LYSANDER: I admit…
Here, it should have been consistent with other examples, and show ME not LYSANDER.

My review of Restless can be found here and of Solo here

My comments on point of view can be found in Write a Western in 30Days (pp56-67), such as: ‘Second person narrative has its advocates, but it generally smacks of a literary device and doesn’t make easy reading, particularly when at novel length or in genre fiction. Here, the writer is speaking directly to the reader, even addressing him as “you”, as if he existed in the narrator’s world.’ (p58)

Friday, 1 December 2017

'... felt I'd actually been there.'

Amazon 5-star review for Mission: Khyber
 
'First, the detailed descriptions of Afghanistan; I felt as if I’d actually been there. Also, the fascinating history of the area I found illuminating. I liked the way the author further developed his character, psychic spy Tana Standish. In the first two novels she seemed almost invincible. Here, she is more vulnerable, and therefore more rounded. The one negative aspect for me was that I found the descriptions of the weaponry a bit challenging to follow, having never picked up a gun in my life, and some of the military manoeuvres left me a bit bewildered. But that was part of the book’s authenticity: the attention to precision was admirable, and the general atmosphere reminded me of John le Carré’s work. I highly recommend it: clearly the work of an experienced writer.'

Thank you, Maureen Elizabeth Moss 

Available from Amazon as a paperback or e-book here




Monday, 27 November 2017

Head of British Secret Intelligence Service


Recently, there has been some controversy regarding a suggestion for a blue plaque for Admiral Sir Hugh Francis Paget Sinclair (1873-1939). However, English Heritage apparently ruled that he was not ‘historically significant’ enough to be recognised with a blue plaque at his official London residence in Queen Anne’s Gate, which was linked by a secret tunnel to MI6 HQ.  If you’ve been reading the news over the last few months, you’ll be aware that certain individuals in English Heritage have lost the plot, and this could be construed as another example of their arrant political correctness.

Sinclair certainly achieved a lot. He joined the Royal Navy aged 13 and entered the Naval Intelligence Division at the outset of the First World War. By 1919 he had become the Director of Naval Intelligence. In 1923, he took over from Sir Mansfield Cumming as the director of the British Secret Intelligence Service (SIS, aka MI6).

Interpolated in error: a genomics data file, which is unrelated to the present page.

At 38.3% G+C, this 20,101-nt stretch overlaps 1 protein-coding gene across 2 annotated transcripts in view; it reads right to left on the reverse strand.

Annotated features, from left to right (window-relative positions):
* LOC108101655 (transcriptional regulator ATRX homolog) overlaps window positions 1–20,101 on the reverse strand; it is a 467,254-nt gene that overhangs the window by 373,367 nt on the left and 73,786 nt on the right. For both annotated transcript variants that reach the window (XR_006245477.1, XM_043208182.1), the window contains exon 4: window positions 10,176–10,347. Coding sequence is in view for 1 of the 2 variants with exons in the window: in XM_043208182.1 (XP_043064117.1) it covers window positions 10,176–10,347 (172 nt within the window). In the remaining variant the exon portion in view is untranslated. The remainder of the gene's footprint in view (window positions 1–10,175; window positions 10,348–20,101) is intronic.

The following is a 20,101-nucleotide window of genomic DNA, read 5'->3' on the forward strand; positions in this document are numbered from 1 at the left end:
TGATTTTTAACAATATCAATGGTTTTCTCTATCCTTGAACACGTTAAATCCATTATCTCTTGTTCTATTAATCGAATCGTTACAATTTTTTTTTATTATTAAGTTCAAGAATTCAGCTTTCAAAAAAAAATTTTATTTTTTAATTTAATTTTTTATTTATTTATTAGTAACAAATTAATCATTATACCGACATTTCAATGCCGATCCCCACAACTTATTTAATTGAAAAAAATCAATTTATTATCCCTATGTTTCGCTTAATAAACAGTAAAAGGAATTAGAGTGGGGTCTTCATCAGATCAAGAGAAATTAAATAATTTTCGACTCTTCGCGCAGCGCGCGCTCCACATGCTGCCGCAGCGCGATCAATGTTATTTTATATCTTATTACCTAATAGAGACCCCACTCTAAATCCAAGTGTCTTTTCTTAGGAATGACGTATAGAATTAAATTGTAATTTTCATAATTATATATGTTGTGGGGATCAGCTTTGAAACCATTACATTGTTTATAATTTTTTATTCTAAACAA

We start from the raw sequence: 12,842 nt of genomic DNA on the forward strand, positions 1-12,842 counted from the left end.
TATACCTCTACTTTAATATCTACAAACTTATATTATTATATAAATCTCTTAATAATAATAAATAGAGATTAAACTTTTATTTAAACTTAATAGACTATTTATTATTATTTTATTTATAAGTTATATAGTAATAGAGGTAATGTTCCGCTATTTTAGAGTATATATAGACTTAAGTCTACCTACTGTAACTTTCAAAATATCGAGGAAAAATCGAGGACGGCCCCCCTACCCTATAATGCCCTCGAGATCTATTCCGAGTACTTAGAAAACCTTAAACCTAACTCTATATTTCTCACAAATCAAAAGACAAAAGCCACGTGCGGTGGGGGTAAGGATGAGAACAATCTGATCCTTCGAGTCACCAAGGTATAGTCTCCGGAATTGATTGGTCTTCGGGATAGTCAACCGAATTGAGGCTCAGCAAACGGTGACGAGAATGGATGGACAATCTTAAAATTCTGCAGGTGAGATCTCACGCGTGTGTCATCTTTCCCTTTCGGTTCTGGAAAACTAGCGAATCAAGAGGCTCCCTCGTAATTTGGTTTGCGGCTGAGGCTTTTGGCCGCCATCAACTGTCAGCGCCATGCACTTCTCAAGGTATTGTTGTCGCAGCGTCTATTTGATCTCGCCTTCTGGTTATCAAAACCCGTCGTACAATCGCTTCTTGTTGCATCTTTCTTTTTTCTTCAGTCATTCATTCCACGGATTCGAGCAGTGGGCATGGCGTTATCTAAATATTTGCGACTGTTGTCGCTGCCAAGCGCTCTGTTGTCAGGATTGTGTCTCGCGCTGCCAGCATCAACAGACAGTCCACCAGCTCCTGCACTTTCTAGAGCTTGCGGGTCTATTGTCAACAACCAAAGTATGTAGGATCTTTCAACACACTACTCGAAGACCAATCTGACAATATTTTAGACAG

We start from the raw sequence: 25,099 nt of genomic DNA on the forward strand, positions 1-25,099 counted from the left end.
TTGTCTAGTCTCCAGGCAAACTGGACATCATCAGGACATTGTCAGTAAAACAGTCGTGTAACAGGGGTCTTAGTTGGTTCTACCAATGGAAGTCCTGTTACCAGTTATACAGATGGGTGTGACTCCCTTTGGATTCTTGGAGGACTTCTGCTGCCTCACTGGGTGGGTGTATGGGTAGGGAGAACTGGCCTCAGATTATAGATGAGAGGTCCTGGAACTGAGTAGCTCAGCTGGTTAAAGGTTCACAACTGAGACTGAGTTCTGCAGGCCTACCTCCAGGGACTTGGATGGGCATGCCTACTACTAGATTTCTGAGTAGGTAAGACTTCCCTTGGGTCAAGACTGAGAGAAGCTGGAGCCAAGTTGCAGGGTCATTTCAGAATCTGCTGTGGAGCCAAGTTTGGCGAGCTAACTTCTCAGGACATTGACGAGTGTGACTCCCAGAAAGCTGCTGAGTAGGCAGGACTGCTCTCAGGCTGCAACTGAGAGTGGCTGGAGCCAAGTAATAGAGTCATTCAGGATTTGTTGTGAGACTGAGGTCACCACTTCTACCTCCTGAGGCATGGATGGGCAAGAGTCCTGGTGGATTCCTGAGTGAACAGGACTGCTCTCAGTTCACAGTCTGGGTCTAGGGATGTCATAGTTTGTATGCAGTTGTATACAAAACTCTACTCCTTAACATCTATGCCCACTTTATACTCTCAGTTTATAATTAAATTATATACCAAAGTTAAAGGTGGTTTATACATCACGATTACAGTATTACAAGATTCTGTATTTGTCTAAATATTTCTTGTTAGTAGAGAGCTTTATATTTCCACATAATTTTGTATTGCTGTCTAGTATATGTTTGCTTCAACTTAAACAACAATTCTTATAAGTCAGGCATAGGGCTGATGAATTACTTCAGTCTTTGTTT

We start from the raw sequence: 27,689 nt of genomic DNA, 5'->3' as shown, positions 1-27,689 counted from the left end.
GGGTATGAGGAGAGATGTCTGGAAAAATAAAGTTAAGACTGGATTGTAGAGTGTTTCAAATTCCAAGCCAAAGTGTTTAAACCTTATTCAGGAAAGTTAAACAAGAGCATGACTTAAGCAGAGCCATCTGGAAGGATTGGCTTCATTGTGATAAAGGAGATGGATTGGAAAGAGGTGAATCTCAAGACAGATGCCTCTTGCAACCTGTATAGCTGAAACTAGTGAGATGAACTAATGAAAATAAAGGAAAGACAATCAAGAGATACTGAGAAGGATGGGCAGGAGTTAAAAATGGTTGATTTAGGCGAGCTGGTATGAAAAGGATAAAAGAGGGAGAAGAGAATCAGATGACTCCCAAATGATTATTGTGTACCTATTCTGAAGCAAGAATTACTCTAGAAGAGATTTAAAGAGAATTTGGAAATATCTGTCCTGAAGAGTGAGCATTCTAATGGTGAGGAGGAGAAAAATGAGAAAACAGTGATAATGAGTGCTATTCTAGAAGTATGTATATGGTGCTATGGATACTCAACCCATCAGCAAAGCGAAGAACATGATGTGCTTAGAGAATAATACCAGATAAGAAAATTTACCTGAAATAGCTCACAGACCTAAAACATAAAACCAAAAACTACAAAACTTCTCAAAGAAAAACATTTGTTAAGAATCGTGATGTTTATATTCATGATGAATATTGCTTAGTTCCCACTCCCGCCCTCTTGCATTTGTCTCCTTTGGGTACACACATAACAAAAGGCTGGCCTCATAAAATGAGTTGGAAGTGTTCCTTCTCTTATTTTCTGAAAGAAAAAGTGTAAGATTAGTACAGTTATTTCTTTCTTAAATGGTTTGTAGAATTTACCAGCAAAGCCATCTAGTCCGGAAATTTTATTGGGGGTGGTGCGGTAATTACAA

As early as 1919 he was concerned about the influence of Bolshevism, but in the main his concerns were ignored. By 1936 he discovered that the Gestapo had infiltrated several SIS stations; at about this time Lieutenant Colonel Sir Claude Edward Marjoribanks Dansey set up Z Organisation, intent on working independently from the compromised SIS.

Sinclair was asked in December 1938 to prepare a dossier on Adolf Hitler, for the attention of the Foreign Secretary and the Prime Minister. The dossier received short shrift as it was believed that it did not gel with Britain's policy of appeasement. Sinclair had described Hitler as possessing the characteristics of ‘fanaticism, mysticism, ruthlessness, cunning, vanity, moods of exaltation and depression, fits of bitter and self-righteous resentment; and what can only be termed a streak of madness; but with it all there is a great tenacity of purpose, which has often been combined with extraordinary clarity of vision’ (Foreign Office files)

In 1938, with war looming, Sinclair set up Section D, dedicated to sabotage and in the spring of 1938, using £6,000 of his own money, he bought Bletchley Park to be a wartime intelligence station. He died of cancer in 1939 so did not see the fruits of the code-breaking group at Bletchley that shortened the war.

When writing my first Tana Standish novel, Mission: Prague, one of my characters, the head of International Enterprises (‘Interprises’), an adjunct of SIS, was loosely based on both Sinclair and Dansey: Sir Gerald Hazzard, born 1909. His entry in Who’s who reads: Winchester and Magdalen College, Oxford; Recreations, yacht-racing, crosswords and chess; ‘attached to Foreign Office, 1939-present’ which is polite British jargon for working in the SIS [the ‘present’ was 1975-1978]. However, his physical stature was based on my first civilian boss after leaving school…

Hazzard’s recruitment of psychic Tana Standish is related in Mission: Prague:

England, 1965
Tread carefully,was Sir Geralds high-pitched warning to her as she boarded the train at Waterloo ten years ago, destined for the Fort, one of MI6s training establishments, an old Napoleonic stone-walled edifice on the Gosport peninsula on the south coast of Hampshire.
Standing beside the middle-aged yet cadaverous man had been her grey-haired mother, bravely trying to fight back tears.
Mum, Im a big girl now, you know?Tana said.
Twenty-eight last May, dear, I know.Her mother smiled back. But Im worried about what Geralds letting you get into. Its dangerous.
Shell be all right, Vera, my dear,Sir Gerald piped. In fact, I actually pity the instructors!
The totally inappropriate falsetto voice of Sir Gerald had taken some getting used to, as had his emaciated appearance. There seemed to be little flesh on his face. Tana had seen survivors from the concentration camps and the facial features of the majority had been drawn, almost corpse-like, the skulls bone structure clearly visible. She knew for a fact that Sir Gerald dined well and often, yet his head and, judging by how his clothes hung on his gaunt frame, his body too closely resembled some unfortunate who had endured a Nazi death-camp.